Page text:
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To Locher, speaking to the online arm of Editor & Publisher, the cartoon was not racially denigrating: "I was trying to go to bat for the American taxpayer. Israel is a good friend, but let's get an accounting of where the money is going." Unfortunately for him, others took it differently. The Tribune was swamped with criticism from readers, and even the crosstown Chicago Sun-Times piled on. A June 1 editorial in the Sun-Times declared, "The cartoon's message -- that Israel's interest in peace is sparked not by a desire to end bloodshed, but by American cash -- is a lie that sails beyond legitimate comment into a baseless slur." That same day, Tribune public editor Don Wycliff wrote in his own paper that he tended to agree with a reader who called the cartoon "blatantly anti-Semitic, reinforcing the long-held racist image of Jews as avaricious and greedy." On June 8, a Tribune editorial expressed regret for publishing the cartoon.
At the Post, editorial-page editor Sue O'Brien, who picked the cartoon for publication, didn't hear about this controversy until after the fact. She says the opinion at the heart of Locher's cartoon differs from those espoused editorially by the Post; the paper usually regards American funds earmarked for Israel more as a stick -- something to be withheld at times of dispute -- than a carrot. The illustration was also at variance with a piece on the same topic by Washington Post columnist Richard Cohen that O'Brien wanted to run, but she felt printing both offered readers balance and variety. As for Locher's point, she didn't find it anti-Semitic initially, and she had no objection to the sketch of Sharon, because it was a representation of an individual who's been drawn in many ways and not an entire class of people.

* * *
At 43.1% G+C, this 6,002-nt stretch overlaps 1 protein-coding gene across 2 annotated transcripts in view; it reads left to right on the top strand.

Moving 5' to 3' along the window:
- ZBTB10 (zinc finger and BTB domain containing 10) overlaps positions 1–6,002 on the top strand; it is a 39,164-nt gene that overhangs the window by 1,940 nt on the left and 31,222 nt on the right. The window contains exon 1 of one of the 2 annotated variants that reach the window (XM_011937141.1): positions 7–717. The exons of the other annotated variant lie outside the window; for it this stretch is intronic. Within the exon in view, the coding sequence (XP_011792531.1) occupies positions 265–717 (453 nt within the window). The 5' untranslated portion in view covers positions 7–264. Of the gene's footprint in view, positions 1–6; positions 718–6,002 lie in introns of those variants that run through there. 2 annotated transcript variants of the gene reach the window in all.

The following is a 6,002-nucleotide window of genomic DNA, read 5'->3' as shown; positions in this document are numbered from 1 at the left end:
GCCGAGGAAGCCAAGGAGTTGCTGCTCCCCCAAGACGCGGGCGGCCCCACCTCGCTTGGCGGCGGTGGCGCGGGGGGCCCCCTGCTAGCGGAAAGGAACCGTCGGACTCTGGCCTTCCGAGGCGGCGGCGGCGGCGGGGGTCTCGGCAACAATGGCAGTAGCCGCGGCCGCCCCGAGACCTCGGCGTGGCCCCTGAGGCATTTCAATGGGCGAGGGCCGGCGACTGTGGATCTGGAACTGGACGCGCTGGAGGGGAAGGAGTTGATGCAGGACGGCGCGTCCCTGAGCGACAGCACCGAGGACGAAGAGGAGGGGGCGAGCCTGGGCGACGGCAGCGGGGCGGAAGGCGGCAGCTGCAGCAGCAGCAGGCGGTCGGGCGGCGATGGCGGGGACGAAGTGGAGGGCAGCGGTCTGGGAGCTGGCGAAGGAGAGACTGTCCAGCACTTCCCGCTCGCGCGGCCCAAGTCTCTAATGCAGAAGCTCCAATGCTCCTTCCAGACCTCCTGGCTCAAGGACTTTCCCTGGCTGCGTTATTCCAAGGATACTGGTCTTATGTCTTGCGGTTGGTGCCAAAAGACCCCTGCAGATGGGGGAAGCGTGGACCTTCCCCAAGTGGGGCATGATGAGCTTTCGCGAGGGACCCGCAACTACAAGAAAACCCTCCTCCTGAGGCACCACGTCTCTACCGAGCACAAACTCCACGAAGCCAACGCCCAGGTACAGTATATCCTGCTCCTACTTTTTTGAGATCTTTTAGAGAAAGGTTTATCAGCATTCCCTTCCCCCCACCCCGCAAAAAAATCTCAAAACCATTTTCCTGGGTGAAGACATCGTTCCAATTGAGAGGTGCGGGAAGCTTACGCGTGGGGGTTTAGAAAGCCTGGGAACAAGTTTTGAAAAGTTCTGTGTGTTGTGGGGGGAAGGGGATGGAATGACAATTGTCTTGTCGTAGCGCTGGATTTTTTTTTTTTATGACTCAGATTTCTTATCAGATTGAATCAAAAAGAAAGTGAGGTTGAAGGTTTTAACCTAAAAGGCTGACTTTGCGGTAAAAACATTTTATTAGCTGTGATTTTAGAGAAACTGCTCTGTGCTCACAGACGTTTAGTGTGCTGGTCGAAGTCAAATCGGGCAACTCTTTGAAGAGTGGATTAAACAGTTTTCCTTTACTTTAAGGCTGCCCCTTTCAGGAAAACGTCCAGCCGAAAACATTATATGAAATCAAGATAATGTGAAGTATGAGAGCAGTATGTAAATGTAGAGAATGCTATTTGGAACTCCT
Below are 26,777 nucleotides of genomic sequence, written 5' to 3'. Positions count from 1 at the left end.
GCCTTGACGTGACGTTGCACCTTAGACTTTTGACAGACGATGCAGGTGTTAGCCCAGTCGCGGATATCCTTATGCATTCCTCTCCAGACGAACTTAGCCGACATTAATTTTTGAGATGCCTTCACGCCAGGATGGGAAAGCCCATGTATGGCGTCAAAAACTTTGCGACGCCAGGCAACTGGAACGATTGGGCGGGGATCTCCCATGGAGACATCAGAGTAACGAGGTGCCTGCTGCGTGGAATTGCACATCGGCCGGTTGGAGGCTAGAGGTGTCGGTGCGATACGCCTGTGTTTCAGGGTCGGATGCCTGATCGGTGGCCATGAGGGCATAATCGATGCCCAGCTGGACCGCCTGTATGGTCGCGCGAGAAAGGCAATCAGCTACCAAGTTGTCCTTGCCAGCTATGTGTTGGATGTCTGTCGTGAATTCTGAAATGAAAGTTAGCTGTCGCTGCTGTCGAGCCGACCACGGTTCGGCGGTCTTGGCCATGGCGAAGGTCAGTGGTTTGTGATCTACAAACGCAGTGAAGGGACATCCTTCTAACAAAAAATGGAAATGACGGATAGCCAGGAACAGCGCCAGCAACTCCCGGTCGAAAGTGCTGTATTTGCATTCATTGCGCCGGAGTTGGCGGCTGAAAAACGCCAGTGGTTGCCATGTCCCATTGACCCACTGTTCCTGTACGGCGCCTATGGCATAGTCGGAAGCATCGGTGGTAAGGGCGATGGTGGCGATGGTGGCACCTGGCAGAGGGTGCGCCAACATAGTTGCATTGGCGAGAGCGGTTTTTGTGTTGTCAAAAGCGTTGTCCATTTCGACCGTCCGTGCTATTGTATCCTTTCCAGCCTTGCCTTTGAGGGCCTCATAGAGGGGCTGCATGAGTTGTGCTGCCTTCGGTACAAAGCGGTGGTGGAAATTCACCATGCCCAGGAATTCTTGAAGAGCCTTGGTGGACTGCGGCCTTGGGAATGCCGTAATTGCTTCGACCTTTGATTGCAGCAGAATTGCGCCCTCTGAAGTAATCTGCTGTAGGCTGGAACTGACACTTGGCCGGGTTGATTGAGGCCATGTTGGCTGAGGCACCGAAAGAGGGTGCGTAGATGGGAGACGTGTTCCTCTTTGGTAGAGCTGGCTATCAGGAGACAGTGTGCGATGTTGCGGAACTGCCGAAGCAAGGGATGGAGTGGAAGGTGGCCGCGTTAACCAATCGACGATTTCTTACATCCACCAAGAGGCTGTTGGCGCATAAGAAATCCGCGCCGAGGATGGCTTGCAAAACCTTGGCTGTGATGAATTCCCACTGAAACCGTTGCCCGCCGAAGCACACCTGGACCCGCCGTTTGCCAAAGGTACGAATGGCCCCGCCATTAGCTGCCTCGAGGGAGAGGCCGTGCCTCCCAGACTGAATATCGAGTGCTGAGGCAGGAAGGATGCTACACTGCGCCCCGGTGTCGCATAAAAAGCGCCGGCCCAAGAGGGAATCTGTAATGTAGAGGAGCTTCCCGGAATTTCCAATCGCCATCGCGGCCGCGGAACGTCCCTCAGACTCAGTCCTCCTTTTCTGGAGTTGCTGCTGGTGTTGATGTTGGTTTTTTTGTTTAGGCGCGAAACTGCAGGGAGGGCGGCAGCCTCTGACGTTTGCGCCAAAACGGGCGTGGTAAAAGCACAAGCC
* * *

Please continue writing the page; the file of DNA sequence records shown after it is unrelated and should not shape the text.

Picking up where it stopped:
After receiving complaints exemplified by angry letters printed in the Post's June 6 and June 9 editions, O'Brien now knows better. In a forthright editor's note printed in both of the issues mentioned above, O'Brien wrote, "The cartoon was troubling on a number of counts, and I deeply regret having published it." Although O'Brien told Westword that she's always tried to keep readers' sensitivities in mind when picking a cartoon, she wants to do even better in this respect. As she put it, "I've tried to make my skin thinner."